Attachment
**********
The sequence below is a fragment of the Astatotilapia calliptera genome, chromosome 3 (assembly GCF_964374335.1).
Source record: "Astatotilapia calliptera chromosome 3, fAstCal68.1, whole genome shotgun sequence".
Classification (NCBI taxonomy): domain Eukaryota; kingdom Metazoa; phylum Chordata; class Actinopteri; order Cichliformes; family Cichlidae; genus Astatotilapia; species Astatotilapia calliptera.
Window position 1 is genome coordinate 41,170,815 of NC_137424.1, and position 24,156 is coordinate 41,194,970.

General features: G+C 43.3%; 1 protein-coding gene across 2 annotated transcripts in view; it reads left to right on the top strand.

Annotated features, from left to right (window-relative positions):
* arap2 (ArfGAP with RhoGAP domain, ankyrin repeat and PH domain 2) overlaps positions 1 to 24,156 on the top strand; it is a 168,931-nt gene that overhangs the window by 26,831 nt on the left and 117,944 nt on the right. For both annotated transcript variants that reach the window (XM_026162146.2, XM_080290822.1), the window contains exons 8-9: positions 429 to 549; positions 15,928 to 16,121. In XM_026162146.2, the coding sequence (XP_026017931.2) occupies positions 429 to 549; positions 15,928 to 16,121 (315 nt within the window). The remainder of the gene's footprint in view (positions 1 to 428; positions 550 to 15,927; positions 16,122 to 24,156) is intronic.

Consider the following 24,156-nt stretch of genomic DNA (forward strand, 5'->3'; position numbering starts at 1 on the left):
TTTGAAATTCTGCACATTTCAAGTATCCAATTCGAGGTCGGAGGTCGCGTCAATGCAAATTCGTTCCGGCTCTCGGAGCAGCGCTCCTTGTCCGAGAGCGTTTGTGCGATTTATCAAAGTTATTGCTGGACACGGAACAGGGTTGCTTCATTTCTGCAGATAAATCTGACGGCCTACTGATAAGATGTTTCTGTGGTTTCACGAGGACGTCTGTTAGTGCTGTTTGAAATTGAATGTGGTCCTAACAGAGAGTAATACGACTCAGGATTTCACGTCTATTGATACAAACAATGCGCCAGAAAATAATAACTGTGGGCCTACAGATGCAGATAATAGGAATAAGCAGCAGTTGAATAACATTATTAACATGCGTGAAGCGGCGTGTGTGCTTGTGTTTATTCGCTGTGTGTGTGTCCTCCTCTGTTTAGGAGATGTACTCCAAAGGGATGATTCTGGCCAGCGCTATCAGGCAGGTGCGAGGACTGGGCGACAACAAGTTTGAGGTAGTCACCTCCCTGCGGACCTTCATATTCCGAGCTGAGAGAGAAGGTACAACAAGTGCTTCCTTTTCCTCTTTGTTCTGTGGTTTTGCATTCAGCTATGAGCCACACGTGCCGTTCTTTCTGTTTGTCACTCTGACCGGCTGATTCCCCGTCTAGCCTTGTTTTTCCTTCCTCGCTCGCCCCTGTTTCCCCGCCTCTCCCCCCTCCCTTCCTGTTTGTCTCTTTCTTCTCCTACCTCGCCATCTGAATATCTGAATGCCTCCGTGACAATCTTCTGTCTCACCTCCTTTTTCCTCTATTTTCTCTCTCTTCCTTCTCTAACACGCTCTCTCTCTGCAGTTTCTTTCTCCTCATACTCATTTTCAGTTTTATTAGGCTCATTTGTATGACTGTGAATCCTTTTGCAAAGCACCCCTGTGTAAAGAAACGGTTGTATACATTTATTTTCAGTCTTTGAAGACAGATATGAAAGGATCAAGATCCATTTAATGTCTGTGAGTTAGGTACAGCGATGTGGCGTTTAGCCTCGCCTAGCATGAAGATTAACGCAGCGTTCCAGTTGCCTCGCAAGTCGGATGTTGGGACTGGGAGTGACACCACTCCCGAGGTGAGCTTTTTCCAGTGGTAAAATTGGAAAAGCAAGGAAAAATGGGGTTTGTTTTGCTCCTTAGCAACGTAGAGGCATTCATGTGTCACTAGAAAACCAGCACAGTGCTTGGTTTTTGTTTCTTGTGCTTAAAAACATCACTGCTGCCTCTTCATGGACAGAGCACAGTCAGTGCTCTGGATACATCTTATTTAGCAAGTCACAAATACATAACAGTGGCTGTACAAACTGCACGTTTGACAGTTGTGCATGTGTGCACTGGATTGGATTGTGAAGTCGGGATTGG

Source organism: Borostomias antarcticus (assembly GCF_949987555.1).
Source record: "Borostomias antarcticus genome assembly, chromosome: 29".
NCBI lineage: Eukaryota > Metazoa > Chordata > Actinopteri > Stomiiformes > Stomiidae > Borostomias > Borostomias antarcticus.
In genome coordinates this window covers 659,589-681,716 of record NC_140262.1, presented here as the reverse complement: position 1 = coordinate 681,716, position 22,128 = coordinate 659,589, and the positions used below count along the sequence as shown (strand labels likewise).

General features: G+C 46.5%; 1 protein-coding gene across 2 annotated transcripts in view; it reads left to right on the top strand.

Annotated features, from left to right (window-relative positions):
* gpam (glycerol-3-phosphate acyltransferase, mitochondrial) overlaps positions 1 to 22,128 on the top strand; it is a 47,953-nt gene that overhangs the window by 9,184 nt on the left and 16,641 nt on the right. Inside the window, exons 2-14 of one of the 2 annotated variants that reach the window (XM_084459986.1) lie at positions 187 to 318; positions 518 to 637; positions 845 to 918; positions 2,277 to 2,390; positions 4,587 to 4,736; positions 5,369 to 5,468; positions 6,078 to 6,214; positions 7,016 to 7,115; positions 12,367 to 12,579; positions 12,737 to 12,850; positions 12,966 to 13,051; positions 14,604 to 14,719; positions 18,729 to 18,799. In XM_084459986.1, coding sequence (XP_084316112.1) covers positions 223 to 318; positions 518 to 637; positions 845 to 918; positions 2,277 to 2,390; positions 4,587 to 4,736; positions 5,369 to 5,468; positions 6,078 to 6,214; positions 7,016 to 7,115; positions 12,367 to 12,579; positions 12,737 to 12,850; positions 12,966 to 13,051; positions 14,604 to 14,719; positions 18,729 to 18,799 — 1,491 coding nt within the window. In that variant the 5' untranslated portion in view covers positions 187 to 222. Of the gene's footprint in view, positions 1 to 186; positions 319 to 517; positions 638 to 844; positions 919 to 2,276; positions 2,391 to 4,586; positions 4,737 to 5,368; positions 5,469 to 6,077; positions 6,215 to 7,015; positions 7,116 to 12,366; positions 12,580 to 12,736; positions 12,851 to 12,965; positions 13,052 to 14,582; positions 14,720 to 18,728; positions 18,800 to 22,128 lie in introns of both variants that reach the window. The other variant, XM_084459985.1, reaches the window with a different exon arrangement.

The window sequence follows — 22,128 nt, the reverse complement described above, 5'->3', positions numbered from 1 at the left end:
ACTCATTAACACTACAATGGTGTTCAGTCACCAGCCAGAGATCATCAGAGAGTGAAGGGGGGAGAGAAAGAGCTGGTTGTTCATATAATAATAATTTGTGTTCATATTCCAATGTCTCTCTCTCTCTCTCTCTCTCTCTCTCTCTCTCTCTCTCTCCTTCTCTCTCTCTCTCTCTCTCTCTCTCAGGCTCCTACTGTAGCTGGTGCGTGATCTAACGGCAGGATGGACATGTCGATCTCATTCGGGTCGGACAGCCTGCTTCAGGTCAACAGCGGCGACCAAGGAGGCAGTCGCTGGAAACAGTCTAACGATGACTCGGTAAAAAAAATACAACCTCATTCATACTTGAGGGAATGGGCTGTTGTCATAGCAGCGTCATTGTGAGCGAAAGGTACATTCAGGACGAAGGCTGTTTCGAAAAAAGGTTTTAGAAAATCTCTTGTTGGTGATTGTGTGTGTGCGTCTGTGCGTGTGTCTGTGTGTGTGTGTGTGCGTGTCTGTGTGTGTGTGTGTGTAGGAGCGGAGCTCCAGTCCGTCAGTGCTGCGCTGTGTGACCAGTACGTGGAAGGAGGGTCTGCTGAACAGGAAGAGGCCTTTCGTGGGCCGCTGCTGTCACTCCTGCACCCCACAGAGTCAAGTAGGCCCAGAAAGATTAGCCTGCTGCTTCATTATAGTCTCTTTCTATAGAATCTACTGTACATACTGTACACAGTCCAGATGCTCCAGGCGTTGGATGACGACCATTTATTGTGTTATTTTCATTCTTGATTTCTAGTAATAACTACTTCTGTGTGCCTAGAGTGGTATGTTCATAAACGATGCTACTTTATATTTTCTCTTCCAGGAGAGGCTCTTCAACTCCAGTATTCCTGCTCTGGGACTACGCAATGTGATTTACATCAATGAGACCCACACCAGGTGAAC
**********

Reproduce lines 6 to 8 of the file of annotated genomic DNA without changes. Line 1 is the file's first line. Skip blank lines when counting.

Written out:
Annotated features, from left to right (window-relative positions):
* arap2 (ArfGAP with RhoGAP domain, ankyrin repeat and PH domain 2) overlaps positions 1 to 24,156 on the top strand; it is a 168,931-nt gene that overhangs the window by 26,831 nt on the left and 117,944 nt on the right. For both annotated transcript variants that reach the window (XM_026162146.2, XM_080290822.1), the window contains exons 8-9: positions 429 to 549; positions 15,928 to 16,121. In XM_026162146.2, the coding sequence (XP_026017931.2) occupies positions 429 to 549; positions 15,928 to 16,121 (315 nt within the window). The remainder of the gene's footprint in view (positions 1 to 428; positions 550 to 15,927; positions 16,122 to 24,156) is intronic.

Consider the following 24,156-nt stretch of genomic DNA (forward strand, 5'->3'; position numbering starts at 1 on the left):